The United Nation Office on Drugs and Crime has held its annual meeting which brought to a conclusion that the legality of marijuana is getting into question around the world and thus needs more research and further regulation.
This report ultimately calls for more stringent scientific standards for medical cannabis and a “wait and see” approach to decriminalization in the United States and Uruguay, which might not be as bad as it sounds. In simple words, if the weed experiment goes well as planned in the US and hopefully soon Canada, recreational marijuana might become a thing in more than a couple countries around Europe as well.
One of the conclusions, according to UNODC, is that “it would be beneficial to the countries concerned, and to the international community in general if jurisdictions and countries adopting new regulations were to establish systems to regularly monitor their impact across all areas of public health and criminal justice.”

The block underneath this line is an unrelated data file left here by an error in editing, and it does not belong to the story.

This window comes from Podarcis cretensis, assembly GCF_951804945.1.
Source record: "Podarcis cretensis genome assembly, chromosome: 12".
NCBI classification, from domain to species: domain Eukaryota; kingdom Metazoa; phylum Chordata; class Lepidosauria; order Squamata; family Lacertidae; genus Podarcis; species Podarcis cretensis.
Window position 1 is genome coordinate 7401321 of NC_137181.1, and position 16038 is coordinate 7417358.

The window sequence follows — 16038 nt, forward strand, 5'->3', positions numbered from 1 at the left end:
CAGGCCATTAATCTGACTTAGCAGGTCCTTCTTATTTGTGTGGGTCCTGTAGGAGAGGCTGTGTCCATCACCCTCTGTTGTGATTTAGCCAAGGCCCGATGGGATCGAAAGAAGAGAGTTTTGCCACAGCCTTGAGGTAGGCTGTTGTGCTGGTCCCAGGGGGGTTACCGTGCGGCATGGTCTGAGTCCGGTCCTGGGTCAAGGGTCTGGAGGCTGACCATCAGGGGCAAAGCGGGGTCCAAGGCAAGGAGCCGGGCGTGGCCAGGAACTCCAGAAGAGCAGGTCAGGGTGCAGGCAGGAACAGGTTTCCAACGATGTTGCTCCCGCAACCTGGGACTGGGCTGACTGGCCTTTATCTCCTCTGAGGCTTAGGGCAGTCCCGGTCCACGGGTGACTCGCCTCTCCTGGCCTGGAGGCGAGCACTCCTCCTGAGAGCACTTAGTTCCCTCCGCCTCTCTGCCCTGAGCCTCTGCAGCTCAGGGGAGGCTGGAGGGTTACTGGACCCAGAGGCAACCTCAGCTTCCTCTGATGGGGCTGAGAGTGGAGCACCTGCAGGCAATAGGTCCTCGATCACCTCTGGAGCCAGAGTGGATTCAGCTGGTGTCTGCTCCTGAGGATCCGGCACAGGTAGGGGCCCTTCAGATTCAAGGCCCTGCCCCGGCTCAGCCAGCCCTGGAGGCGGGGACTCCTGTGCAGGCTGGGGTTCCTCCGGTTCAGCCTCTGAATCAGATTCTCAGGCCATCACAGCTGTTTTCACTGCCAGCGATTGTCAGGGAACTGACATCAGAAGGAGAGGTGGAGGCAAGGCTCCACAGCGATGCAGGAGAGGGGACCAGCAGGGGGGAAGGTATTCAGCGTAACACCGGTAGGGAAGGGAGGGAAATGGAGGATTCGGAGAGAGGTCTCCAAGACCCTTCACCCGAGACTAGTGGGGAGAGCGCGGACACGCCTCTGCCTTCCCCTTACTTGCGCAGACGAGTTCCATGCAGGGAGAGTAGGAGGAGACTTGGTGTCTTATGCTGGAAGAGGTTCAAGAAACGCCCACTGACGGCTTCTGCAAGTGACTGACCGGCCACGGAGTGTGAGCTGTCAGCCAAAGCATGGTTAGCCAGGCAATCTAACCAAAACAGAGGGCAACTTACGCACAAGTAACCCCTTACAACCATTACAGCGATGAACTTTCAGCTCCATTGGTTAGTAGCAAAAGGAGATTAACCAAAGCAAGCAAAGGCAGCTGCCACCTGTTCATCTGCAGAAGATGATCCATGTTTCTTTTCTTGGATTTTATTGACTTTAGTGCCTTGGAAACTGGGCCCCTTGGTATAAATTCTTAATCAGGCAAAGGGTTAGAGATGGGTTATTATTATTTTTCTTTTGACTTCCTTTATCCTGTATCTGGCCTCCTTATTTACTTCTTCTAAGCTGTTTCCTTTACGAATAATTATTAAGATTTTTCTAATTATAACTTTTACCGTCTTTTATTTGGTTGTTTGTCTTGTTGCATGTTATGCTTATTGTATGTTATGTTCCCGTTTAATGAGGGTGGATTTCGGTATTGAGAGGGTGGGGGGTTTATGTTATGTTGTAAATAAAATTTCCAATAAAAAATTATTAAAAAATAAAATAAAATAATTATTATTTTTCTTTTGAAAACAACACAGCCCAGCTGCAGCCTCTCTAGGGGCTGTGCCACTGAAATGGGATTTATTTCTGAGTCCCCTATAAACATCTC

The report shows that, once again, marijuana is the most widely used drug on the planet — about 183 million people used cannabis in 2015 and roughly 7,300 tons of cannabis were seized around the world in that year alone.
One of the key findings in the section covering criminal markets is the role technological advances in communication have played in creating “relatively low-risk drug markets.” Cell phones, the internet and other types digital communication, have offered new trafficking and smuggling routes and ease of access to the users far greater than any other.
It is left to be seen how will Canada fight their own smugglers and traffickers, but if it is to judge by the results of several states in the US, cannabis legalization seems to lower down the rate of cannabis-related crimes in general.